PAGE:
Studio Ghibli and their quest for environmentalism

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With a near 100% positive audience and critic response on Rotten Tomatoes, it’s no wonder that Studio Ghibli’s “Spirited Away” has made its name as one of the best anime films out there. Studio Ghibli is one of the most acclaimed animation studios in the world, and the home of some of the most revered and beloved animated works to have ever graced the screen. I’ve been faithfully watching their charming creations since I was a child, so you can imagine how overjoyed I was to hear that they’d finally made their way onto our most popular streaming platform – Netflix. 

Studio Ghibli films are a delight to watch. Brimming with breath-taking scenery and accompanied by enchanting music, they transport you to new worlds that you’ll be sad to leave when the credits start to roll. The storylines are incredibly diverse – from an unhappy schoolgirl being abducted by the servants of a cat kingdom, to a family of little borrowers living under the floorboards of a terminally ill boy’s house – and the characters are often heart-warmingly relatable. But it’s not just their impressive cinematics, plots and protagonists that have kept me hooked all these years – although they certainly would have been enough – it’s also the environmental themes they so efficaciously explore.  

Let’s take Princess Nausicaa and the Valley of the Wind, my personal favourite, as an example. The story follows the life of Princess Nausicaa and the people of her valley who live in fear of the ever-growing “toxic jungle” and its wild, equally toxic inhabitants. Harm, however, comes instead from an invading nation who intend to burn down the entirety of the toxic jungle and all life within it. If you haven’t already watched it you are, of course, going to watch it now that I’ve told you about it, so I won’t give too many spoilers. Essentially, the film explores how a loving and respectful relationship with nature not only fulfils a person but also is key to protecting us from environmental catastrophises that occur when humans abuse nature and its resources.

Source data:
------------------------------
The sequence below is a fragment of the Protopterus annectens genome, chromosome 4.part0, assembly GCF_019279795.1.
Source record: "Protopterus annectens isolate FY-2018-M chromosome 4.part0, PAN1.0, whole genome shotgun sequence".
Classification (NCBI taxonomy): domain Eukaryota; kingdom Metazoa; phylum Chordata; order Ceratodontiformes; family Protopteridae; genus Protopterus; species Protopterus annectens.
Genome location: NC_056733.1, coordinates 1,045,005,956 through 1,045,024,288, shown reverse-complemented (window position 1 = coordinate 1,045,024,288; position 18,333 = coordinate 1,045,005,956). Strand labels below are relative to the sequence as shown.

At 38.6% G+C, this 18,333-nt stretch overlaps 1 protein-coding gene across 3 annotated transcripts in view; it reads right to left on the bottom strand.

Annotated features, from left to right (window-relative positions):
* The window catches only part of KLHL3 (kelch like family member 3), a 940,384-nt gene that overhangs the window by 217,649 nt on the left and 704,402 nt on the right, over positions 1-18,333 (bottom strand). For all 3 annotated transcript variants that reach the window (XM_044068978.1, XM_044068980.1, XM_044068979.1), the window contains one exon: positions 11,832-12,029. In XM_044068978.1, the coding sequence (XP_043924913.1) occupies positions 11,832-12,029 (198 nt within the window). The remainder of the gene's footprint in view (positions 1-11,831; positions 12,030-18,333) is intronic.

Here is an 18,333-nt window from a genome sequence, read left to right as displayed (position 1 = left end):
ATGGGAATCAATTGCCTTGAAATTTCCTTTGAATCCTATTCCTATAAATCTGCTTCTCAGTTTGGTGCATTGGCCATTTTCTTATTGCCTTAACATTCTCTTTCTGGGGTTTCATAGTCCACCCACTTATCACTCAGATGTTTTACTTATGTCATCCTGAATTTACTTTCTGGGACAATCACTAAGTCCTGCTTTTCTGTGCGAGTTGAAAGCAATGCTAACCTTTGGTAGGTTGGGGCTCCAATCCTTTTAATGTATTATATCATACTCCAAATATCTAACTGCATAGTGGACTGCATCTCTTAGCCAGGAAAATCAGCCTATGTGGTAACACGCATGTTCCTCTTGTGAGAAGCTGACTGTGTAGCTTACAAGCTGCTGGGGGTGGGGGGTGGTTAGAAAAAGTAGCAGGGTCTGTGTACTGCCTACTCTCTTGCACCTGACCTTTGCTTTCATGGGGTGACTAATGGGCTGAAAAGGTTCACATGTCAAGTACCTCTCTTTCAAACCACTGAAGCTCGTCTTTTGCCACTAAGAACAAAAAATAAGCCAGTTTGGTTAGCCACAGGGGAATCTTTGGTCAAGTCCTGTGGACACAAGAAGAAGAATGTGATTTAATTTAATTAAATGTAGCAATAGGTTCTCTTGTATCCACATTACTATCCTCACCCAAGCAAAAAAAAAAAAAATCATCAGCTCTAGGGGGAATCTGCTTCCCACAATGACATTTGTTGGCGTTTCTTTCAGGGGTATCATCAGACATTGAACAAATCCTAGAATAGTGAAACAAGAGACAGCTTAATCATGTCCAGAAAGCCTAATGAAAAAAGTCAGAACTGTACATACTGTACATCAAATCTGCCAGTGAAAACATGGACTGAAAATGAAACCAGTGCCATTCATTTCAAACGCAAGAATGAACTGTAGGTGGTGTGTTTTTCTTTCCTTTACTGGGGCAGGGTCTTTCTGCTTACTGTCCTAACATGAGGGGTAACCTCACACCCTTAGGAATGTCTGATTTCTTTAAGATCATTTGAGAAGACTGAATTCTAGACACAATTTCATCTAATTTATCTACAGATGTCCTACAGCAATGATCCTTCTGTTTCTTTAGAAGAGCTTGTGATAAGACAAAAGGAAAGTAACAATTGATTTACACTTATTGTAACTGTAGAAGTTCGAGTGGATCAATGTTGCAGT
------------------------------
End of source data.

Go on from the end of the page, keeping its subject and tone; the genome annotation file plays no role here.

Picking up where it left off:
Image Credit: Ghibli Wiki

Princess Mononoke again surrounds the relationship between humans – especially those in power looking to expand their geographical control – and all other living beings and their habitats, with our young, angry protagonist crying out, “What I want is for the humans and the forest to live in peace!” A sentiment that I’m sure hits home for many of us. In Ponyo, an exasperated, eccentric wizard leaves the world of humans after encountering endless environmental abuse.

Tales of Earth Sea speaks of the importance of a true and respectful connection to our planet and reminds us of just how much there is to gain, emotionally and physically, from re-establishing this ancient relationship. 

As a (very much self-proclaimed) environmentalist, these films were always so influential to me as a child and remain so to this day. They are a beautiful yet harrowing reminder of how the way we live our lives affects so much more than what we immediately see, and a great stepping-stone to engage in meaning conversations about the environmental crisis with children (or anyone who is yet to be exposed to these issues!). So if you’re still a Studio Ghibli virgin, then please do join the rest of us in watching these wonderful creations, and ground yourself in the refreshed reminder that no matter how much we damage, destroy and disrupt nature, we are a part of it and if it goes down, we go down too

Image Credit: Medium